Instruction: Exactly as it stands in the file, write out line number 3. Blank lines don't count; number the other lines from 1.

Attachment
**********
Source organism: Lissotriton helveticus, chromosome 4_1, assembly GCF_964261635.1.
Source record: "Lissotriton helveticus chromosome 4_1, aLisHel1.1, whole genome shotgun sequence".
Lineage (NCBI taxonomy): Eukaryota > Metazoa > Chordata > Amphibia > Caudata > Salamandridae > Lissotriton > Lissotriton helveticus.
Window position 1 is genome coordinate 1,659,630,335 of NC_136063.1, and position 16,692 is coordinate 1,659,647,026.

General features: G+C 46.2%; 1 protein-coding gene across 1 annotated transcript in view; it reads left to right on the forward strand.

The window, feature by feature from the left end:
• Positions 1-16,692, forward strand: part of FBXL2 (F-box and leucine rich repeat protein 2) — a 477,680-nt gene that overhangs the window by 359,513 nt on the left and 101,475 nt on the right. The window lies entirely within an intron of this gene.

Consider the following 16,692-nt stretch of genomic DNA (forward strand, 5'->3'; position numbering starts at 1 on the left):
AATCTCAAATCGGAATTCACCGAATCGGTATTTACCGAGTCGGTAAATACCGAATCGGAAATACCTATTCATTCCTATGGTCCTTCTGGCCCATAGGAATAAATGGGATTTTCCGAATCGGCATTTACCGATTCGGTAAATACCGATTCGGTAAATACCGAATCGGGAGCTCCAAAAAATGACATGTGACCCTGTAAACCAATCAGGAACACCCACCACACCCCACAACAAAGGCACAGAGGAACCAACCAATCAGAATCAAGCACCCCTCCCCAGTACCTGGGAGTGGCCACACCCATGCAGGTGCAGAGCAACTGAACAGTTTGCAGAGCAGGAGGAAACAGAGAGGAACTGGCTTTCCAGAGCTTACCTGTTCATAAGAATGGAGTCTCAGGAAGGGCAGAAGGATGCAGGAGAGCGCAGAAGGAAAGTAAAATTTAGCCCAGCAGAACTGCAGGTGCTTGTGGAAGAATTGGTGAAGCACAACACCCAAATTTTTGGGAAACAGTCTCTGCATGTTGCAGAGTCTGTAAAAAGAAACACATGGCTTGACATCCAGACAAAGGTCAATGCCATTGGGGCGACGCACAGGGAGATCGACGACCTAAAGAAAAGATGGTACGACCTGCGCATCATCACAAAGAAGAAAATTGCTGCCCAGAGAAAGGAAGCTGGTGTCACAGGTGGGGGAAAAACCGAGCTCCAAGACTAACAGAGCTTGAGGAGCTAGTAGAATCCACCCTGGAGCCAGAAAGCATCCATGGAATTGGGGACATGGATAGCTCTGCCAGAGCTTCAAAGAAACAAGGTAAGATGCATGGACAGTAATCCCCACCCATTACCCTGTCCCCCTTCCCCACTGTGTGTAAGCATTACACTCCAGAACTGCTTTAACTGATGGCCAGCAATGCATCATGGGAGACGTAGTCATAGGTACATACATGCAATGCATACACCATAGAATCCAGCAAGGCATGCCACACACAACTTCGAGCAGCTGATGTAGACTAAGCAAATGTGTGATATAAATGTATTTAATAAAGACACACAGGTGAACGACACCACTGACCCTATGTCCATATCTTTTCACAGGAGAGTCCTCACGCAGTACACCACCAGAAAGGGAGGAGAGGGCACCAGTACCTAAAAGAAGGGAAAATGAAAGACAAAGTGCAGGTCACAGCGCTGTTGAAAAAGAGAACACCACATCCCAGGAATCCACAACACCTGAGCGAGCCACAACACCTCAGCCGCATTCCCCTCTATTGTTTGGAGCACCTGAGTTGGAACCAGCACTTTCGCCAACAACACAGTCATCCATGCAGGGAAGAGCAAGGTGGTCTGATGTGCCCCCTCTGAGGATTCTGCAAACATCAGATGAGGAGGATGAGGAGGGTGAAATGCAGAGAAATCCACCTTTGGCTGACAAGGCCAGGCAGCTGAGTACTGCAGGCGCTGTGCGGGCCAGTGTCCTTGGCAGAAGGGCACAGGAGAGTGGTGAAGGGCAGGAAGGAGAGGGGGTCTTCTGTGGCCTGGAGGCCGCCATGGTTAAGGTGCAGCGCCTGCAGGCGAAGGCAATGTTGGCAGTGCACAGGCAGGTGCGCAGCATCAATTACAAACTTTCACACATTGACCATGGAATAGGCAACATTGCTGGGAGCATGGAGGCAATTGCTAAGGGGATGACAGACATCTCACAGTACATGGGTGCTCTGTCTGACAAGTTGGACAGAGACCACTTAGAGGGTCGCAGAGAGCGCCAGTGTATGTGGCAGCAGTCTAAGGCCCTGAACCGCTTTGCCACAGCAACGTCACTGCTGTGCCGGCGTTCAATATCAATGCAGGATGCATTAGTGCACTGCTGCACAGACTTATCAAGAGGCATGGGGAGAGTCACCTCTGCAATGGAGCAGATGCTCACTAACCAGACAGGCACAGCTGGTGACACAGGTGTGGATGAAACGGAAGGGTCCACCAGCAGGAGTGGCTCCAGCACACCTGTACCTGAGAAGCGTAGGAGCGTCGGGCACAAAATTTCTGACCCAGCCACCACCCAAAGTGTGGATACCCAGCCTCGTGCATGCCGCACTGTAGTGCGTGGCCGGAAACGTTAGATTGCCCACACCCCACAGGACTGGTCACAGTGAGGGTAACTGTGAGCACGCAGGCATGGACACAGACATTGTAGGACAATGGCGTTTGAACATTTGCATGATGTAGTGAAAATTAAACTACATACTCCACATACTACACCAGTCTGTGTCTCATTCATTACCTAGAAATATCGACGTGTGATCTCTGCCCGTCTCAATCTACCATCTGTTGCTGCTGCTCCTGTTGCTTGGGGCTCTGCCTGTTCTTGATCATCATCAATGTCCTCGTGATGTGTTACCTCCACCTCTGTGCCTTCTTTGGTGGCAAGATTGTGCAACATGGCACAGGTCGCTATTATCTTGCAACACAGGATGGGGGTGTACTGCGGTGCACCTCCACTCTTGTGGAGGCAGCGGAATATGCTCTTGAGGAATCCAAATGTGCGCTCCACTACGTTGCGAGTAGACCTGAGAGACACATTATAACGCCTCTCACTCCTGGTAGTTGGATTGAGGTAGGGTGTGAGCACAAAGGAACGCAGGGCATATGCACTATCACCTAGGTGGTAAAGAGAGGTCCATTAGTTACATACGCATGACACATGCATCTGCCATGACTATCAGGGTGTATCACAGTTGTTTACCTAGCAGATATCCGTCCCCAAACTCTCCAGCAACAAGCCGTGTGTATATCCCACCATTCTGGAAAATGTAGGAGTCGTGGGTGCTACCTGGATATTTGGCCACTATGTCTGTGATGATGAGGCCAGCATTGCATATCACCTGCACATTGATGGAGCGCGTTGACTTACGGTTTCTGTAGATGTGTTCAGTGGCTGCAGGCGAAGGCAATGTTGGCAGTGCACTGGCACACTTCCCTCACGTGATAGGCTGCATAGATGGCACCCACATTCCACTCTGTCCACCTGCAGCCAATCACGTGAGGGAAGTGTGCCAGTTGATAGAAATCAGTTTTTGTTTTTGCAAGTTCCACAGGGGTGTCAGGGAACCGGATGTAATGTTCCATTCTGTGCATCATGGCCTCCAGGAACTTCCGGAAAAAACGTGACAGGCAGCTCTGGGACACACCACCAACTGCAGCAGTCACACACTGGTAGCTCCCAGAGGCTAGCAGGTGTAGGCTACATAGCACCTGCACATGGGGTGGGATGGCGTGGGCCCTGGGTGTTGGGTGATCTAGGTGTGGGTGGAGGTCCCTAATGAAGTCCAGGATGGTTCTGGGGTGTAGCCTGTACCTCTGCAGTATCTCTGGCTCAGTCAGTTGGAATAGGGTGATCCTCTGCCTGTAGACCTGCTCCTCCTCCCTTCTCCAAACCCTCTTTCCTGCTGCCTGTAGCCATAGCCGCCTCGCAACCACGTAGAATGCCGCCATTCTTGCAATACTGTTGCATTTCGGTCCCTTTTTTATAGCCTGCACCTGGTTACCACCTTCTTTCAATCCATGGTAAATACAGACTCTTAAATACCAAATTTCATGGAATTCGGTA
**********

Lineage (NCBI taxonomy): Eukaryota > Metazoa > Chordata > Amphibia > Caudata > Salamandridae > Lissotriton > Lissotriton helveticus.